Laid down in 2001, by Booker Now and subsequently finished by his successor Fred Noe, this passing of the torch expression is the oldest to date–at 14 years–for the Knob Creek brand.
Hard to not think of where I was in 2001. And like this bourbon I hope that the changes throughout the years have created something better then the sum of the original ingredients.

Now onto the review.

Knob Creek Limited Edition 2001 – 14 year

Bottle No. 4496; Batch 3; 50%

Nose: The nose on this bourbon is very layered. Immediately you are hit with a bold oak that fills your nose. This is followed by the sweet scent of brown sugar, and lastly spicy cinnamon–like red hots candy–and cherries.

Taste: This is one of those bourbons where the nose and the taste are very similar. Once again oak is the dominant flavor mixed with pepper, cherry, and hints of vanilla and brown sugar.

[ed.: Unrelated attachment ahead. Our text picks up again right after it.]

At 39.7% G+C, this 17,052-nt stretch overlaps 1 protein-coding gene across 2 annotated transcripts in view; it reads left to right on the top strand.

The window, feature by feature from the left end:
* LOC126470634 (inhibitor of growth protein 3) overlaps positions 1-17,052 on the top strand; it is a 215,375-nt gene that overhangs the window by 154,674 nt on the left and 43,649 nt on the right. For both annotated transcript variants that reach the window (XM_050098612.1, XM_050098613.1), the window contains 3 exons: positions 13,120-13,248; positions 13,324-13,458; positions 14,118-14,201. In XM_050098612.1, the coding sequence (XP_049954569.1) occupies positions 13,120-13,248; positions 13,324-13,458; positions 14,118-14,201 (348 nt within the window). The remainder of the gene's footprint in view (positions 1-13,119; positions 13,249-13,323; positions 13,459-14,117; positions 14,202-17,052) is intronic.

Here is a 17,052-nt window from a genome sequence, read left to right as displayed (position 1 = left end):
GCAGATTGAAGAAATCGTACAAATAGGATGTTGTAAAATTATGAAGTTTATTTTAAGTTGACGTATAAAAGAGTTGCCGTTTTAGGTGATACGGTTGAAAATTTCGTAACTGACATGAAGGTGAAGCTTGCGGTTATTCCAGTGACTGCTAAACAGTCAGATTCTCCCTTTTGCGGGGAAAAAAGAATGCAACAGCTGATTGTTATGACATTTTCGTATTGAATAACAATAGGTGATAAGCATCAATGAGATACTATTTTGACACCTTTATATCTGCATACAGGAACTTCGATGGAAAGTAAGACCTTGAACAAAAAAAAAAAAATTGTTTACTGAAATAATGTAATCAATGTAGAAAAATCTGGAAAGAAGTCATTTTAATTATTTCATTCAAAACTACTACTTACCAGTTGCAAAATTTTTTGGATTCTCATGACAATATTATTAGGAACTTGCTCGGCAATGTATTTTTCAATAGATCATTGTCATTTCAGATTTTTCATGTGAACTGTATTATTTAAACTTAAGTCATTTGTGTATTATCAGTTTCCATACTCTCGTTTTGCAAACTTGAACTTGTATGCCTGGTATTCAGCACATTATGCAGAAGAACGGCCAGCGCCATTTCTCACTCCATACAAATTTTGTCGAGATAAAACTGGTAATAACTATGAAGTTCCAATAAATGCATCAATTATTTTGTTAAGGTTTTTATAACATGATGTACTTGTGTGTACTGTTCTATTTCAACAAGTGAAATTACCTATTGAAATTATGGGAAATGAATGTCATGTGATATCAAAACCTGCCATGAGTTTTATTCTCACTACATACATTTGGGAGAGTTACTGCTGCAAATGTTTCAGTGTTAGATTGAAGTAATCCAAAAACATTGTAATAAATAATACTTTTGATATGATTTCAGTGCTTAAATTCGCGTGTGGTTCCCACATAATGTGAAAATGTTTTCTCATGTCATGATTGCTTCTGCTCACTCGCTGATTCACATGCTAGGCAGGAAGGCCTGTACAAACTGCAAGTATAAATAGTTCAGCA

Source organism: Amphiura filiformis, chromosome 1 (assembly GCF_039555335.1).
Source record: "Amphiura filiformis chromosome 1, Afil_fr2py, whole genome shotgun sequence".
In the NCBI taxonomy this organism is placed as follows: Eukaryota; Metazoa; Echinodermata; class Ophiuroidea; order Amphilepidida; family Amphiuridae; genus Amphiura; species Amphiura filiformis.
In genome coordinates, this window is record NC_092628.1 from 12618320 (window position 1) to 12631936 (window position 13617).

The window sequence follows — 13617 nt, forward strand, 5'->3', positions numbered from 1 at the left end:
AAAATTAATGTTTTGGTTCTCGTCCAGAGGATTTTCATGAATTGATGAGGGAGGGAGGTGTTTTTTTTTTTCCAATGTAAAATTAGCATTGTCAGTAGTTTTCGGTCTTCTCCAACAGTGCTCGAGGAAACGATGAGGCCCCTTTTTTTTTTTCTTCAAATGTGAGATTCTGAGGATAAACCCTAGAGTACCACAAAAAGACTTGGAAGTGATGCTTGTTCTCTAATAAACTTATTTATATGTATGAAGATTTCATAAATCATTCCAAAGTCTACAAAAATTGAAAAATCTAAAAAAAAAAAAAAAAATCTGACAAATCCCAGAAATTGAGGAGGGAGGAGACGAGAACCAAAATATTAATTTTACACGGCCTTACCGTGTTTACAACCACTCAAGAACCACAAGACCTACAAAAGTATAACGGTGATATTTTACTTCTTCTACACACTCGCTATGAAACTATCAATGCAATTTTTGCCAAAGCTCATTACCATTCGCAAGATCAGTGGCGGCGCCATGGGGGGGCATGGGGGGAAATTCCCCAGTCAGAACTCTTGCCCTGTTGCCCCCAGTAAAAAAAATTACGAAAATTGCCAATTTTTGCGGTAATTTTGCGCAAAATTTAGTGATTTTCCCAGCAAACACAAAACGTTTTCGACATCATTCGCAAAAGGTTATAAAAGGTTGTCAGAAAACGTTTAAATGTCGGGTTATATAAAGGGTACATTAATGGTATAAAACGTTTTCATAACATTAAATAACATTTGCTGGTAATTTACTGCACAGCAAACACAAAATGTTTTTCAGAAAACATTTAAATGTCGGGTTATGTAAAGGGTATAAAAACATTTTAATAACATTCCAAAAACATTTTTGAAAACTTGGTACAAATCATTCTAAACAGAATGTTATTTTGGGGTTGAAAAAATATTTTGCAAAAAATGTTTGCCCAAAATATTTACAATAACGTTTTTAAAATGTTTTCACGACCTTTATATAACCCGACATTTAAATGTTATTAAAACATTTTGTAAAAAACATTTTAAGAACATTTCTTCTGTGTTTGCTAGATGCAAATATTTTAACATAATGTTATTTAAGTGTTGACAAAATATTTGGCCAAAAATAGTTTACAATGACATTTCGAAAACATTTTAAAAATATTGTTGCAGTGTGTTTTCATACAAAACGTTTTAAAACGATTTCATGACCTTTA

Finish: It feels a bit hotter than your average 100 proof bourbon but do eminently drinkable neat. The front half of the tongue and the cheeks tingle from the explosion of oaky, pepper and your mouth then warms with the following cherry and brown sugar flavors. Despite the bold oaky taste it doesn’t dominate to the point of overwhelming all other flavors. It is the dominant flavor but it isn’t what might be called an oak bomb. The balance between all the flavors is pretty great although weighted a bit towards oak and pepper. The aftertaste left in your mouth is oak with sugary cherry taste akin to a old school hard candy.

Verdict: A-

This first time I drank this bourbon I was sitting outside on a pretty hot and humid summer night. I found that there was a bit more cherry and floral notes. The balance seemed a bit more even so letting the bourbon warm up and air out a bit will probably let it open up and even out some of the oaky notes. Makes me curious how it’ll change in time as the bourbon gets oxidized more. Should be interesting.

This is a limited edition but it shouldn’t be too difficult to find, but it will cost you around $130+. If you can find it and afford it you may find that it’s worth your while. Of course, if possible find a bar where you can try before you buy.